6 pesticide-free rose-geranium leaves
    23/4cups sugar
    1 cup softeened unsalted butter
    6 large eggs
    2 teaspoons rose water 1/2 teaspoon lemon extract
    1 teaspoon vanilla extract
    3 cups unbleached flour
    1/4 teaspoon salt
    1/4 teaspoon baking soda
    1 cup sour cream
    zest of 1 small lemon
    sifted confectioner’s sugar for garnish
    Preheat oven to 300 F..Butter well a 10-inch tube pan and dust with flour, shaking out excess…In a food processor, combine the reos-gerinum leaves with the sugar and process until rose-geranium leaves are minced fine. Add the butter and process until light. With the motor running, add the eggs, 1 at a time, and processsuntil combined well. Add the roes waer, lemon extract, and vanilla and process until just combined. In a bowl, sift the dry ingredients 3 times. Add alternately with the sour cream to the butter mixture, processing until smooth. Stir in the lemon zest. Pour the batter into the prepared pan and bake for 1 1/2 hours or until a cake tester inserted in the center comes out clean. Let cool in the pan for 5 minutes and invert onto a rack to cool completely. Dust with confectioners’s sugar before serving. 12 servings……(receipes from Victoria Magazine 1998 Receipe Index ppage 102)….enjoy ,,dj

  4. Here’s a couple of recipes from one of my favorite herb books “The Complete Book of Herbs” by Lesley Bremness. The first uses rose geranium leaves and the second uses sweet violets (Viola odorata which grow in semi-shady locations outdoors). I haven’t tried them but they sound good.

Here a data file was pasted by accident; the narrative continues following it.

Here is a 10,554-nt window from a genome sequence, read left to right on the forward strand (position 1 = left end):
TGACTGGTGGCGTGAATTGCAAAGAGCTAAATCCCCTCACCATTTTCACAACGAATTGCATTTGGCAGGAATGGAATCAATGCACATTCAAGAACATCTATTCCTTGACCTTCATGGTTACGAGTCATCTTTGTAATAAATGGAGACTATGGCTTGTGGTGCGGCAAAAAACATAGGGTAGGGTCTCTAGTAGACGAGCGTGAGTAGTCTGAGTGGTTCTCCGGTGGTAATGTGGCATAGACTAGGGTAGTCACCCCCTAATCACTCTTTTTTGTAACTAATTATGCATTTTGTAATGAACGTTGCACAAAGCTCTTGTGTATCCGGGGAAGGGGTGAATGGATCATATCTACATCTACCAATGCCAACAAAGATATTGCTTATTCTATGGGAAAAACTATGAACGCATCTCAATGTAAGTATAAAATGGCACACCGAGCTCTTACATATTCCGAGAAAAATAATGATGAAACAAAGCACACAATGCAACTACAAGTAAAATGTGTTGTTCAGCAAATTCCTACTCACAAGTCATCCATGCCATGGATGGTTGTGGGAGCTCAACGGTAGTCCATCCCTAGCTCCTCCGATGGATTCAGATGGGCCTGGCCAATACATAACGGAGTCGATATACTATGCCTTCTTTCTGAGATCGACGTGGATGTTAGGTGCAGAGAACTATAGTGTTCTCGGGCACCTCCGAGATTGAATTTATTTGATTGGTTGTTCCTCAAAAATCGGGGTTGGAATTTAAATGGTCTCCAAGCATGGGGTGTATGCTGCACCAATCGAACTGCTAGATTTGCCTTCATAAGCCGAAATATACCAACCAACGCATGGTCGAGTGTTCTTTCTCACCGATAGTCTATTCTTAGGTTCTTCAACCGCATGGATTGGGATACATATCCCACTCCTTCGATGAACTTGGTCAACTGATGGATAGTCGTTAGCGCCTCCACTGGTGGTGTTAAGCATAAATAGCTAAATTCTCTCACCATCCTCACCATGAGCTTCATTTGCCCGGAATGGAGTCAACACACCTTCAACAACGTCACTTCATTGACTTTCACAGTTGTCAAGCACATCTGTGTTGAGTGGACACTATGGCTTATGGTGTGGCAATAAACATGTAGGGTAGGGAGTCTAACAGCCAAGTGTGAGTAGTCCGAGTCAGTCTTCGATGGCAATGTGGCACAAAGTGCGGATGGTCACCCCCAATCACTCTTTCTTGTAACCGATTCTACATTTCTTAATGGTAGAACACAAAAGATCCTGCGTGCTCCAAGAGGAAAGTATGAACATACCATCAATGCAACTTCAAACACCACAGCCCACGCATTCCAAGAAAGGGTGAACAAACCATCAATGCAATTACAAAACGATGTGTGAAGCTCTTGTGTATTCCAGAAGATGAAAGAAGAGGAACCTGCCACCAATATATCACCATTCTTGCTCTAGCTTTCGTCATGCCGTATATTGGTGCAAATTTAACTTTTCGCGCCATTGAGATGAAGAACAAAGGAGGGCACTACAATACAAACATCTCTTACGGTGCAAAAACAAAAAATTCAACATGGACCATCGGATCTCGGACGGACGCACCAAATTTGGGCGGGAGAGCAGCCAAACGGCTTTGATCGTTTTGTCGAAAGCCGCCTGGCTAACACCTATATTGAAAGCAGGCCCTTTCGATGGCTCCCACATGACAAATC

Sweet Rice with Rose Geranium
    1/2 cup round-grain rice
    2 cups milk
    8 scented rose geranium leaves
    1 oz dry coconut
    2 oz flaked almonds
    2 oz raisins
    1/4 cup brown sugar
    Serves 6

    1. Mix the rice and milk together in a saucepan. Add 4 geranium leaves to the pan. Cover and simmer very gently for 30 minutes.
    2. Remove from the heat and take out the leaves. Preheat oven to 375 F.
    3. Add the coconut, almonds, raisins and sugar to the milk mixture,stirring well.
    4. Transfer the mixture to a large 8″ ovenproof dish. Arrange the remaining geranium leaves across the top. Bake for 45 minutes.

    Violet Herb Salad
    1 head of endive
    1 tsp finely chopped celery
    1 tsp finely chopped tender fennel stalks (peeled if necessary)
    1 tsp chopped parsley
    1 tsp chopped chervil
    2 olives, finely chopped
    salad dressing to taste
    petals of 30 sweet violets
    Serves 4

    1. Separate the endive leaves and place in a salad bowl. Add the remaining salad ingredients including the herbs and gently mix well.
    2. Add the dressing and toss the salad. Sprinkle on the sweet violet petals.